March 15, 2009

The gardening season will be starting soon - to be able to finally say so makes me so very happy! It's the time of year when I'll be down on my hands and knees playing in the dirt, planting all of my seeds and awaiting the hundreds of spring bulbs I planted over the past couple of falls. I've been working on perfecting my process of pressing tulips and I am proud to say I am very close to achieving my goal. The problem is that I've created a monster of a method, I'm up to 10 unique steps. I can personally attest to the fact that the time I spend pressing each tulip matches the love I have for gazing at the finished product. Of the few pieces I have kept for myself, one of the loveliest is a picture with cranberry hued tulips all in a row in a burgundy stained wood frame. I have had this picture hanging by my front door for years now. I always glance at it when I leave the house and many times it stops me in my tracks for a closer inspection. I can see all of the veins in the silky textured petals - and the color - looks maroon from a distance, but they are really composed of many colors from deep to light maroons, with traces of pinks and purples, amazing. As my Mom often comments to me in our workroom as we both stand back to admire a newly finished piece of pressed flower art "My, we do love our own work, don't we!" - and my standard response "Yes we do!"

At Petal Annie, we don't use any chemicals on our lawn or plants, making the garden prone to a whole heck of a lot of weeds. All too often, you can find me out in my garden, sitting on the little chair my husband Bob used when he was a child, carefully hand weeding to ensure that only the "bad" stuff comes out. Weeding is a chore to some gardeners but for me - well, now to be honest, I will never have time to do it all, but when I do - I love to weed. I have vivid memories helping my Granny McCarthy weed when I was in my teens - I could see her cringe when I'd yank out a handful of phlox for which I'd mistaken for weed. Her gentle way of letting me know - now makes me realize some 30 years later - how grateful she was that I was helping her. Granny's nemesis in the garden, and now mine, was grass. Having grass grow amongst a beautiful bed of flowers was like having grass grow inside her house - reason being, the garden was her home and grass had no business being there! Over the years, and with a whole lot of practice, I have gotten so familiar with identifying weeds that I don't even need to see the weed only reach in and feel it with my bare hands to know if it's a keeper or not. Well developed weeds have a different feel to their leaves and stems - a weaker feel, as if not a lot of structural support - flimsy. That's how I can tell, it's a good rule of thumb.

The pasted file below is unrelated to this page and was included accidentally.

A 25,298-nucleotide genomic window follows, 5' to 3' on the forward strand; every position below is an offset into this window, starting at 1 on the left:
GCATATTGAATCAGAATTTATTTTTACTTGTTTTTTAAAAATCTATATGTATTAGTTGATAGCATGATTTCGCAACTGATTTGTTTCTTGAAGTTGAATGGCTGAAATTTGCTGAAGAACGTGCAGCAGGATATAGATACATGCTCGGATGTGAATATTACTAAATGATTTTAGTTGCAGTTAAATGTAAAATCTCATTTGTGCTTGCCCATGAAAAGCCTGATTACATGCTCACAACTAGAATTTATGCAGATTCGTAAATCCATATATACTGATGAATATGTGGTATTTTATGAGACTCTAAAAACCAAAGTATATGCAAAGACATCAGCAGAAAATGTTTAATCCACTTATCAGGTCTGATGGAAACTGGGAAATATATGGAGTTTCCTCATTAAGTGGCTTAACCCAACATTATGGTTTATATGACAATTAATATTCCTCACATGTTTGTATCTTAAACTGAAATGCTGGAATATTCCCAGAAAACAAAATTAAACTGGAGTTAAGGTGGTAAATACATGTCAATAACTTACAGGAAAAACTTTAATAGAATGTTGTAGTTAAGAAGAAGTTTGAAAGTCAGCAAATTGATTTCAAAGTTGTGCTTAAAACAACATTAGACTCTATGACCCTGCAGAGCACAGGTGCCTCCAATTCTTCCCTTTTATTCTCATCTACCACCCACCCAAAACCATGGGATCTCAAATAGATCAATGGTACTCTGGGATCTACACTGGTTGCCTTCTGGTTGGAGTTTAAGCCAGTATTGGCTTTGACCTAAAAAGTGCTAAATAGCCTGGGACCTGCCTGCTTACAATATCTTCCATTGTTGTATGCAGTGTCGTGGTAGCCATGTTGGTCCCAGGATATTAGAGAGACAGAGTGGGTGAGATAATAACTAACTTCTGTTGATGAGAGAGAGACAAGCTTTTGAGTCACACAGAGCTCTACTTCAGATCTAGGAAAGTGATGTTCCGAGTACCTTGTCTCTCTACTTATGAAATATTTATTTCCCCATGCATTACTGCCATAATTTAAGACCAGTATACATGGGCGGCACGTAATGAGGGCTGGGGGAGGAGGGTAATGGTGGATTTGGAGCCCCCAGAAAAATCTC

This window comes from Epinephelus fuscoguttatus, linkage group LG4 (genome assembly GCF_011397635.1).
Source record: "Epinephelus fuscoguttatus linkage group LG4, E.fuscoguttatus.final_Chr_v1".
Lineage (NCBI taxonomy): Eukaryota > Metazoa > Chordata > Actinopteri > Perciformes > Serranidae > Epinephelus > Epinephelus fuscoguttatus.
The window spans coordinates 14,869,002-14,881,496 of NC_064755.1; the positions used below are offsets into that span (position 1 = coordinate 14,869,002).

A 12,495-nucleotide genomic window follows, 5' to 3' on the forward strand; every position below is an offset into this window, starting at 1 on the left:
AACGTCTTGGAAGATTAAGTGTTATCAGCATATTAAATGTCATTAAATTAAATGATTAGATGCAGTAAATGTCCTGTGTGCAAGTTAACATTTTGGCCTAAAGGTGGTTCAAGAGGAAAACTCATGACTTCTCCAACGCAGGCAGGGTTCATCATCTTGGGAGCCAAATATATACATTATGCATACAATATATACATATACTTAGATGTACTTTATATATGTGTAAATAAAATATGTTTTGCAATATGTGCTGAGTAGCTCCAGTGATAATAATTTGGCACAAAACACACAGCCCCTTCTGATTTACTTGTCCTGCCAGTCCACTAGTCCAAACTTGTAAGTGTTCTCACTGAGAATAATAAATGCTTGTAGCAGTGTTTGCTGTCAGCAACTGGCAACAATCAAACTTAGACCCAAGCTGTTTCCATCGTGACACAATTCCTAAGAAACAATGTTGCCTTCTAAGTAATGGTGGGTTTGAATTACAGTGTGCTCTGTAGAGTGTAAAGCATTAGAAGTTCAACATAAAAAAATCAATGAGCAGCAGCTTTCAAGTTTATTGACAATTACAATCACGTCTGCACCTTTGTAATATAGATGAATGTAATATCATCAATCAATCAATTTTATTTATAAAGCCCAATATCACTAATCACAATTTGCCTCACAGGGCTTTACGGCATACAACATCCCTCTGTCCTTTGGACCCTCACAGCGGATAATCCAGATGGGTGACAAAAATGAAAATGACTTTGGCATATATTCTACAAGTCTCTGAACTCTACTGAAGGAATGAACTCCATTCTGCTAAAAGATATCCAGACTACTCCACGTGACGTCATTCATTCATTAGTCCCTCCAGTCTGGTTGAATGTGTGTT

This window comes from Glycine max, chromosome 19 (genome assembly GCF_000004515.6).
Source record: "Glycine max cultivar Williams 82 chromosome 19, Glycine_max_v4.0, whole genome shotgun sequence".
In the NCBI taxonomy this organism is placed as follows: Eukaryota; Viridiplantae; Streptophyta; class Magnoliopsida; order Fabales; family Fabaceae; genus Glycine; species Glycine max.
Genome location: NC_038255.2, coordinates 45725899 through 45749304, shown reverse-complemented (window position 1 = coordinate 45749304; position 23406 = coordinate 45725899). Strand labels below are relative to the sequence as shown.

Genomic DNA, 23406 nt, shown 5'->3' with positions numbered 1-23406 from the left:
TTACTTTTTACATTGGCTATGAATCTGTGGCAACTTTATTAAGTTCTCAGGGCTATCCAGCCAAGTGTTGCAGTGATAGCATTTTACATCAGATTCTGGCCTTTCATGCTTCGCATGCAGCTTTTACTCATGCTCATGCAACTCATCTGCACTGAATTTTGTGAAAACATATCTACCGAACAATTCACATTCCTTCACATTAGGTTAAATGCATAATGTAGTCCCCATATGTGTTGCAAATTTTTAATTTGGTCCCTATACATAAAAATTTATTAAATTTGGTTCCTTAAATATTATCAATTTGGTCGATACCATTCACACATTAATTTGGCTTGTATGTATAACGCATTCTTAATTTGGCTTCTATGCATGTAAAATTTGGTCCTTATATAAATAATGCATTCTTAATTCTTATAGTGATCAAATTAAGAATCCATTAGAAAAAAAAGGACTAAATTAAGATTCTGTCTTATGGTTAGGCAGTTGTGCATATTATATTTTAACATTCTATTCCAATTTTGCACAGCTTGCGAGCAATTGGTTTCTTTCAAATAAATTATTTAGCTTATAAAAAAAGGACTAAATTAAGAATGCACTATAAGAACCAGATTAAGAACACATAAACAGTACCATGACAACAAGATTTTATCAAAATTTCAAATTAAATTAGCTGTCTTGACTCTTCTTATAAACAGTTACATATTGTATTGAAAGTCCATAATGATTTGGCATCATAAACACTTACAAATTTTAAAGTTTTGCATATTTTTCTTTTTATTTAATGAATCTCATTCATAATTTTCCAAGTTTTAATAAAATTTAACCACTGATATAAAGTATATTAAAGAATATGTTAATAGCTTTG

I have added pressed flower cards alongside my framed and unframed pressed flower art and paperweights. Sometimes when we are in our workroom creating larger pieces, we will come across a flower, as my Mom puts it, with a "personality' all its own. Some have a very boastful look, while others look bashful or outright sassy. Some look as if they are on their way somewhere - as if they are going to walk right off of the paper. A flower head cocked, as if listening, a long, lovely curved stems, or leaves spread out on either side of its stem as if ready to give out a big hug. Some look as if they are dancing while others look like loving mothers - a large blooming flower head hovering over several small buds on its stem. I've tried to work them into my designs, but their uniqueness gets lost in the crowd. I've decided that these are the flowers I will use in my pressed flower card collection - I just love them - hope you do too. We only use the best - fine ivory pressed watercolor card stock with deckled edges and matching deckled envelope. Each flower is coated with an invisible UV protective coating. Our cards come in 5x7 and 3x5. Both are suitable for framing and are sold individually in a clear, resealable, protective sleeve or in a boxed set of 5 cards, a perfect gift.